(Originally Posted April 2016)
Composing this post was particularly difficult as I’ve not been able to shed haunting thoughts of our mortality. Today marks one week since the ventilator was removed from my father, Billy Howard, Sr., when I watched via video chat as he took his final breath. The following is presented in honor of a loving dad with a heavy heart.
We’d spoken just the week prior when he told of his choice to be admitted to a rehabilitation facility where he’d receive more intensive physical therapy. Dad assured the stay would be temporary and it would only be three or four weeks until the start of his journey to a full recovery; after having been in and out of the hospital regularly over the course of several months.
With my father’s assurance that a plan had been initiated to overcome his physical set-back, I embarked on a trip the following week to the northeastern part of the country. While away, I received a message the evening of April 19th advising dad wasn’t doing very well and had to be taken to the hospital’s intensive care unit. For the remainder of the evening and throughout the following morning, a member of the family communicated what was happening concerning our dad’s condition. The message came at 1:16 pm that if anybody wanted to see him they needed to get to the hospital right away and, three minutes later, another simply stating there was nothing more thsy could be done.
Reports were forwarded regarding plans to relocate dad to a private room and then take him off the life-sustaining ventilator. The benefit of modern technology made it possible for me to be in the hospital room throughout the procedure though I was eleven hundred miles away…witnessing as dad passed on from this life April 20th at 2:36 pm. Less than half an hour later, I received partial information regarding the pending arrangements, when it was realized that I’d not be able to get back in time to attend the homegoing service.
No doubt, this experience is one of the hardest things most will endure and nobody seems to ever quite recover from the loss of a parent. We all know death is the one unrelenting aspect of life that has to be encountered by every living being, yet there’s no way to really prepare for it.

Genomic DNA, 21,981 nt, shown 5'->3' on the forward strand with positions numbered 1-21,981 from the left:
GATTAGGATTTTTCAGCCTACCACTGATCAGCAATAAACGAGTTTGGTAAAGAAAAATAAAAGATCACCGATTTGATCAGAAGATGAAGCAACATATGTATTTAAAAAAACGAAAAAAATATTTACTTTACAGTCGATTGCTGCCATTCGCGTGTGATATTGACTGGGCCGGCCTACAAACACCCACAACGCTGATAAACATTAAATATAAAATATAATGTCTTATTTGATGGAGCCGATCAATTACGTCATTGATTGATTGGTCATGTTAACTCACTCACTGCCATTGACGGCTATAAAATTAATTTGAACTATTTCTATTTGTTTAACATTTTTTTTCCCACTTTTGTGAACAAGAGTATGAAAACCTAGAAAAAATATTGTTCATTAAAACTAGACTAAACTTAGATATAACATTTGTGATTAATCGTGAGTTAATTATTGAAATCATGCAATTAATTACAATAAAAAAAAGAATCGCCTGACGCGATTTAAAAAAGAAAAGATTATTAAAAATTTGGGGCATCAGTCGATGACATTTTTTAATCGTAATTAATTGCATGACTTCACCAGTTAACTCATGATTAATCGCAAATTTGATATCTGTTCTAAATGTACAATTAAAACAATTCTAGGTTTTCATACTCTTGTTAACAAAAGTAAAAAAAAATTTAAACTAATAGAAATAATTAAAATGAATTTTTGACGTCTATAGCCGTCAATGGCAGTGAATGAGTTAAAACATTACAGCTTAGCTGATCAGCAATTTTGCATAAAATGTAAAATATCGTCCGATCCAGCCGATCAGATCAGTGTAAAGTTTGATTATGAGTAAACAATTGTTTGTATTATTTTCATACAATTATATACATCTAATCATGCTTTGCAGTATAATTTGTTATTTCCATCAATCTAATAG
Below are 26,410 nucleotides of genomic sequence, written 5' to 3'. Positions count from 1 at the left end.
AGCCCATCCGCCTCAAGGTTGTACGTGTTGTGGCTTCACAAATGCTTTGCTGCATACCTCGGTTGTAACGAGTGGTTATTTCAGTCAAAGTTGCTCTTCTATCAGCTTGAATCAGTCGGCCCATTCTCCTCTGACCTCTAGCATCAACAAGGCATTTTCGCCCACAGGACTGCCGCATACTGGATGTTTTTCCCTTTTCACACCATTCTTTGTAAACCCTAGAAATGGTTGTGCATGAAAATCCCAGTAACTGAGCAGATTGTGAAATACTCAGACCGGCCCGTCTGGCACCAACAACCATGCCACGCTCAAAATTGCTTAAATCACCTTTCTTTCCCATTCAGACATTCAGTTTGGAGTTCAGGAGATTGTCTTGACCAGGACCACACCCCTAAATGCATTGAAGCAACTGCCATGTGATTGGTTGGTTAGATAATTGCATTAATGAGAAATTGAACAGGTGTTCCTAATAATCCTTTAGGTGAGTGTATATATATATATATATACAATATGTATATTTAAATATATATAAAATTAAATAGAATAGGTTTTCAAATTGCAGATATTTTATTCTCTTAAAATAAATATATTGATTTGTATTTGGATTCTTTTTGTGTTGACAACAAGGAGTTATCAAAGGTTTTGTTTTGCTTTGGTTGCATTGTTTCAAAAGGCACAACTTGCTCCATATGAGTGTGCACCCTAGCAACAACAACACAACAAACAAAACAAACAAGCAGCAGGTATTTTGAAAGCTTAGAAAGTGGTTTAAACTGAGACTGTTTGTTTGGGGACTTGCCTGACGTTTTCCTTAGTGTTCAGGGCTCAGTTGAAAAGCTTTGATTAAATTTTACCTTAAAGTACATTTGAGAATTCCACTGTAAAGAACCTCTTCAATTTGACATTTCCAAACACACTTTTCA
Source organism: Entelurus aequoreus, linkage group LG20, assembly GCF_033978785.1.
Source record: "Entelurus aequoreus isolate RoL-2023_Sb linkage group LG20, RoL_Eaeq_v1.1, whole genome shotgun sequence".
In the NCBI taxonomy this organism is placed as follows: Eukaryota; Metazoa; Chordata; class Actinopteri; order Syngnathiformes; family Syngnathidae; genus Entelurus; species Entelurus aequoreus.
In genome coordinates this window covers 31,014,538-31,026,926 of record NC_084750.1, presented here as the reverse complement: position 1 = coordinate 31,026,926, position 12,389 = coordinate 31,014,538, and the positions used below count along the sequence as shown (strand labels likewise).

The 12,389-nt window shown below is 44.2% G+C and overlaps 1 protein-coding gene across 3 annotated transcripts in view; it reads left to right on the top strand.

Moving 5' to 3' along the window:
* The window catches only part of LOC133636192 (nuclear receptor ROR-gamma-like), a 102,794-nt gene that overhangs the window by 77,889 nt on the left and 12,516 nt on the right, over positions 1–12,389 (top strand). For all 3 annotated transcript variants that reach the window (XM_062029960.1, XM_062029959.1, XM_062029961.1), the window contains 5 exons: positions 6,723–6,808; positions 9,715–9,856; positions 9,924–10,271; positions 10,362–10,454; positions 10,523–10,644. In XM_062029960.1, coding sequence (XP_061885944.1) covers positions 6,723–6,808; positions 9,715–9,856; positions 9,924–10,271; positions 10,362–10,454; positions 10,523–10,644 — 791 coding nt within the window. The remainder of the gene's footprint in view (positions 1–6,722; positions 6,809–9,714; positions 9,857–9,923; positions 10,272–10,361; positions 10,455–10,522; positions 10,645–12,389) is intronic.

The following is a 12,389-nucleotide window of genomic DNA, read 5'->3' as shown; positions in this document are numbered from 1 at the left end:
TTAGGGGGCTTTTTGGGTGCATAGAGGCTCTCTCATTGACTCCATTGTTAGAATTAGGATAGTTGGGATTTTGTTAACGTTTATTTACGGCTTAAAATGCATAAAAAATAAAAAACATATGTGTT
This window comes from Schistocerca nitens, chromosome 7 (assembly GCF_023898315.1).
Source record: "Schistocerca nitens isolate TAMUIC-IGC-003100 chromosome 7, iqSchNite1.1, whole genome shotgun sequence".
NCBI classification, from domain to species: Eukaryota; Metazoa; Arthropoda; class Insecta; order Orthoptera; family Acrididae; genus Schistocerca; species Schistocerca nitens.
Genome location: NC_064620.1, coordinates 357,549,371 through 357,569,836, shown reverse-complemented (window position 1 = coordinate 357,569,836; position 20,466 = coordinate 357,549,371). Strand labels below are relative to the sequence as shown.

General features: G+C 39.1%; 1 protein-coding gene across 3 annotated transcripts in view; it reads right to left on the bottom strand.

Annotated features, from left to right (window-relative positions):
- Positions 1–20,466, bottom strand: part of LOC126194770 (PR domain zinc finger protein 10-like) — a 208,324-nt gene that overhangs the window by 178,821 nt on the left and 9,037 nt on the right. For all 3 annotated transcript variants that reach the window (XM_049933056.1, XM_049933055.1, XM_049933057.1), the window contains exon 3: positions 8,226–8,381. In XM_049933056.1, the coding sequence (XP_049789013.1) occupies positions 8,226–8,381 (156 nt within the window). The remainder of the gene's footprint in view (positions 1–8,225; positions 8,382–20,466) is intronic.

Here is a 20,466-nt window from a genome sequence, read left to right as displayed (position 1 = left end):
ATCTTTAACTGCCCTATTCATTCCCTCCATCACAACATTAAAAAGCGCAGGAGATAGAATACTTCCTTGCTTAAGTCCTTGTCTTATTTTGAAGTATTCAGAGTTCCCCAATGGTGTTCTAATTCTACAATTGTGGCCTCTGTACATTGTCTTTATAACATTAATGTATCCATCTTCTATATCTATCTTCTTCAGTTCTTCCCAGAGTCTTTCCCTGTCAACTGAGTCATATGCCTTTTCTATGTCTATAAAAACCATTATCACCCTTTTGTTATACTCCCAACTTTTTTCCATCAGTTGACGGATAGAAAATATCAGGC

As such, I found myself in a rather peculiar situation with life evidently adamant about the course of moving forward regardless of the mourning process. The same was the case as a number of relatives and friends contacted me during the next two days noting a variety of circumstances that wouldn’t allow them availability to be at dad’s homegoing service on such short notice.
Over the course of the following few days, I pondered many thoughts regarding how we manage relationships in general only to reach one conclusion: If people are diligent to always show respect to others and not harbor ill-will in their hearts, nothing more is required. Thankfully, my respect for dad had been effectively displayed on each occasion when visiting him and the love openly communicated every time we spoke. Resolving the best effort must be extended each day beyond what’s expected of us and not to waste time focusing on the past, we have to live the best life possible. Granted, there were issues that could have been different and situations wherein I would have, perhaps, preferred a better outcome but none of that served to diminish the love and respect held for my father by any degree.
The Word (Holy Bible), by which I profess to live, expressly states in Matthew 15:4; “For God said, ‘Honor your father and mother’ and ‘Anyone who curses their father or mother is to be put to death.” And in Proverbs 20:20; “If someone curses their father or mother, their lamp will be snuffed out in pitch darkness.” There are a number of bible verses that speak to consequences of cursing, dishonoring, or treating one’s mother or father with contempt.
As children, teenagers, and young adults it’s inevitable that differences develop between youths and their parents. In fact, it’s almost expected as one travels through various stages of development along the road to maturity. As children become adults, eventually marry and have kids of their own, the worst thing they could ever conceive is the concept of “becoming their parents.”
I beg the readers’ pardon for breaking what is usual protocol while offering a dedication to my dad, Billy G. Howard, Sr. and the celebration of his life: April 27, 1940 – April 20, 2016. In life, we glance back to understand the reasons governing past decisions while careful to not lose focus on our purpose in moving forward. I could be wrong but it’s just something to consider.